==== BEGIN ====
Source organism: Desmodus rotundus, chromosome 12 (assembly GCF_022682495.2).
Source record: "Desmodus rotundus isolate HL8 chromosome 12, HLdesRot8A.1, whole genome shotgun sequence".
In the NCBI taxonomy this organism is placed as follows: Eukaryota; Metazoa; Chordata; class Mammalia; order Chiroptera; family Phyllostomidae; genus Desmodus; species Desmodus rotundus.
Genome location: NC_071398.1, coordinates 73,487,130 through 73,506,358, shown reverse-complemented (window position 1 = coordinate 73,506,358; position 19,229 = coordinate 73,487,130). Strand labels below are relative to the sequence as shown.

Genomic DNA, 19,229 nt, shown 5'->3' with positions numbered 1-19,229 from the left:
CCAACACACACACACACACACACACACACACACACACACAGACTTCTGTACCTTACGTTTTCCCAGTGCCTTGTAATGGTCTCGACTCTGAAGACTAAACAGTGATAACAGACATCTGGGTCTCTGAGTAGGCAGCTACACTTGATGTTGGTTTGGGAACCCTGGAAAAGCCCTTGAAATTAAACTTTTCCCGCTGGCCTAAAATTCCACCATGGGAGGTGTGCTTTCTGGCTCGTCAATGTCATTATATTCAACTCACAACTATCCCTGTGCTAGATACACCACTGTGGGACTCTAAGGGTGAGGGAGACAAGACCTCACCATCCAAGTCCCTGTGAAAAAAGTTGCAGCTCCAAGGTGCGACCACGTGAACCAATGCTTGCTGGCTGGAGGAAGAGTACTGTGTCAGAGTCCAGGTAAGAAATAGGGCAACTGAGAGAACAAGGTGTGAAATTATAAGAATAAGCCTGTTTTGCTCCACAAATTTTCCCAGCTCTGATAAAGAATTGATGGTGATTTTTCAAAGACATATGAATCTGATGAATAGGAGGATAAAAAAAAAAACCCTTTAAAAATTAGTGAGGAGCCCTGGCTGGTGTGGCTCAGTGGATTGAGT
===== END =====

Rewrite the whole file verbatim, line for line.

Source organism: Desmodus rotundus, chromosome 12 (assembly GCF_022682495.2).
Source record: "Desmodus rotundus isolate HL8 chromosome 12, HLdesRot8A.1, whole genome shotgun sequence".
In the NCBI taxonomy this organism is placed as follows: Eukaryota; Metazoa; Chordata; class Mammalia; order Chiroptera; family Phyllostomidae; genus Desmodus; species Desmodus rotundus.
Genome location: NC_071398.1, coordinates 73,487,130 through 73,506,358, shown reverse-complemented (window position 1 = coordinate 73,506,358; position 19,229 = coordinate 73,487,130). Strand labels below are relative to the sequence as shown.

Genomic DNA, 19,229 nt, shown 5'->3' with positions numbered 1-19,229 from the left:
CCAACACACACACACACACACACACACACACACACACACAGACTTCTGTACCTTACGTTTTCCCAGTGCCTTGTAATGGTCTCGACTCTGAAGACTAAACAGTGATAACAGACATCTGGGTCTCTGAGTAGGCAGCTACACTTGATGTTGGTTTGGGAACCCTGGAAAAGCCCTTGAAATTAAACTTTTCCCGCTGGCCTAAAATTCCACCATGGGAGGTGTGCTTTCTGGCTCGTCAATGTCATTATATTCAACTCACAACTATCCCTGTGCTAGATACACCACTGTGGGACTCTAAGGGTGAGGGAGACAAGACCTCACCATCCAAGTCCCTGTGAAAAAAGTTGCAGCTCCAAGGTGCGACCACGTGAACCAATGCTTGCTGGCTGGAGGAAGAGTACTGTGTCAGAGTCCAGGTAAGAAATAGGGCAACTGAGAGAACAAGGTGTGAAATTATAAGAATAAGCCTGTTTTGCTCCACAAATTTTCCCAGCTCTGATAAAGAATTGATGGTGATTTTTCAAAGACATATGAATCTGATGAATAGGAGGATAAAAAAAAAAACCCTTTAAAAATTAGTGAGGAGCCCTGGCTGGTGTGGCTCAGTGGATTGAGT